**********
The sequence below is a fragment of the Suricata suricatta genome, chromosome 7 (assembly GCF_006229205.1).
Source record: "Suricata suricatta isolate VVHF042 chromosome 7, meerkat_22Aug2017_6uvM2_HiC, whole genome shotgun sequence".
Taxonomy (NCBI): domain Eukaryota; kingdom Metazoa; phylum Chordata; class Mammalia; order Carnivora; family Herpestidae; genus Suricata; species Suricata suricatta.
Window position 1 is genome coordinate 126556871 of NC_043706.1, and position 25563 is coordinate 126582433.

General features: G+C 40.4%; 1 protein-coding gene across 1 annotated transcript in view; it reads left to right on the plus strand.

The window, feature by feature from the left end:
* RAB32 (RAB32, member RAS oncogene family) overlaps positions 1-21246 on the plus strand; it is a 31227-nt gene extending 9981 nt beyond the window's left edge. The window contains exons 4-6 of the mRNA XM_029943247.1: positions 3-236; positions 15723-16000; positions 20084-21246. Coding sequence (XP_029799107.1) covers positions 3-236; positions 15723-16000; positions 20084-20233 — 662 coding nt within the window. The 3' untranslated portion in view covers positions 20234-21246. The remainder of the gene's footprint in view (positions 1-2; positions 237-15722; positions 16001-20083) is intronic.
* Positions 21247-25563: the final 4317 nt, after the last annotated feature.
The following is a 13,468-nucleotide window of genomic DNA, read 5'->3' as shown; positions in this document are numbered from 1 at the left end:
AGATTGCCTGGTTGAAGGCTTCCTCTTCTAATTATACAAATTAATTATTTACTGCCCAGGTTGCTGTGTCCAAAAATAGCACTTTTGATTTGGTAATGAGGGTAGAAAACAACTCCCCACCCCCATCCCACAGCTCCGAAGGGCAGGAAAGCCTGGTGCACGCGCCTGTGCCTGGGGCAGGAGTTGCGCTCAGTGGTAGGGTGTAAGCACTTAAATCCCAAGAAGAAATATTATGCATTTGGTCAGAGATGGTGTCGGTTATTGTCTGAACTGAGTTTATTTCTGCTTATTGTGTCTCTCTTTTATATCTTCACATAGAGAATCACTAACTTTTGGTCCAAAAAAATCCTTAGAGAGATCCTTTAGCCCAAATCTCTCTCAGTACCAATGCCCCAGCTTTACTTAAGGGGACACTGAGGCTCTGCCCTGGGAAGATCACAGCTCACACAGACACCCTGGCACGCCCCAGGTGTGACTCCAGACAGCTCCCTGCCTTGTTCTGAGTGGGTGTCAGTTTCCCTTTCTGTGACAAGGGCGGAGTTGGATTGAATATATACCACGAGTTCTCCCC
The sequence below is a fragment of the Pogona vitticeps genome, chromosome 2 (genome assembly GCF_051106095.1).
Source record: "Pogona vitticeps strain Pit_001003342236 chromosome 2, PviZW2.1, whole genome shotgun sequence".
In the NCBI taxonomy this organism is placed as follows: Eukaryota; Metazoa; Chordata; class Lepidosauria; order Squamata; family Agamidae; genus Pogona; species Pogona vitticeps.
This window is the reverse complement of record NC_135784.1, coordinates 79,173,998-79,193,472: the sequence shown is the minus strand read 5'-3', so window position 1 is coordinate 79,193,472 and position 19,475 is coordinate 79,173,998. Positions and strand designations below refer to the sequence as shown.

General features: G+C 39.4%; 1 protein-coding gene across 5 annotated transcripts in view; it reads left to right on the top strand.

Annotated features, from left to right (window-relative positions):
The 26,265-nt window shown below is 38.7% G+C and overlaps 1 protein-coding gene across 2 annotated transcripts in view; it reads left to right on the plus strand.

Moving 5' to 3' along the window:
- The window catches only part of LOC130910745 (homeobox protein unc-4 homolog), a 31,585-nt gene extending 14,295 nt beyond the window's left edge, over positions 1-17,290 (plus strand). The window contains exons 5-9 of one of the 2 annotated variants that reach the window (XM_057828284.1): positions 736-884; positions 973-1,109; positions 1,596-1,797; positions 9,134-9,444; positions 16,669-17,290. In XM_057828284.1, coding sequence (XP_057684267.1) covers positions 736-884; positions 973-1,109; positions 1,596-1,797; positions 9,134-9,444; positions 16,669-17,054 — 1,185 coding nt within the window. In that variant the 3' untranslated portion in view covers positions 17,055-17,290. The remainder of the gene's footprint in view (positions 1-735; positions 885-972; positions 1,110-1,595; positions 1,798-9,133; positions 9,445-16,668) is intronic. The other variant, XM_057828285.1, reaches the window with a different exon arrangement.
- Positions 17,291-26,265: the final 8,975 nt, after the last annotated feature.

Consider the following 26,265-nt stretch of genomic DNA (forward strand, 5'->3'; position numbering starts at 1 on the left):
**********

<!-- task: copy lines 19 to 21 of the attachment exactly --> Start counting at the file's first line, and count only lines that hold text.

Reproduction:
- The window catches only part of LOC130910745 (homeobox protein unc-4 homolog), a 31,585-nt gene extending 14,295 nt beyond the window's left edge, over positions 1-17,290 (plus strand). The window contains exons 5-9 of one of the 2 annotated variants that reach the window (XM_057828284.1): positions 736-884; positions 973-1,109; positions 1,596-1,797; positions 9,134-9,444; positions 16,669-17,290. In XM_057828284.1, coding sequence (XP_057684267.1) covers positions 736-884; positions 973-1,109; positions 1,596-1,797; positions 9,134-9,444; positions 16,669-17,054 — 1,185 coding nt within the window. In that variant the 3' untranslated portion in view covers positions 17,055-17,290. The remainder of the gene's footprint in view (positions 1-735; positions 885-972; positions 1,110-1,595; positions 1,798-9,133; positions 9,445-16,668) is intronic. The other variant, XM_057828285.1, reaches the window with a different exon arrangement.
- Positions 17,291-26,265: the final 8,975 nt, after the last annotated feature.

Consider the following 26,265-nt stretch of genomic DNA (forward strand, 5'->3'; position numbering starts at 1 on the left):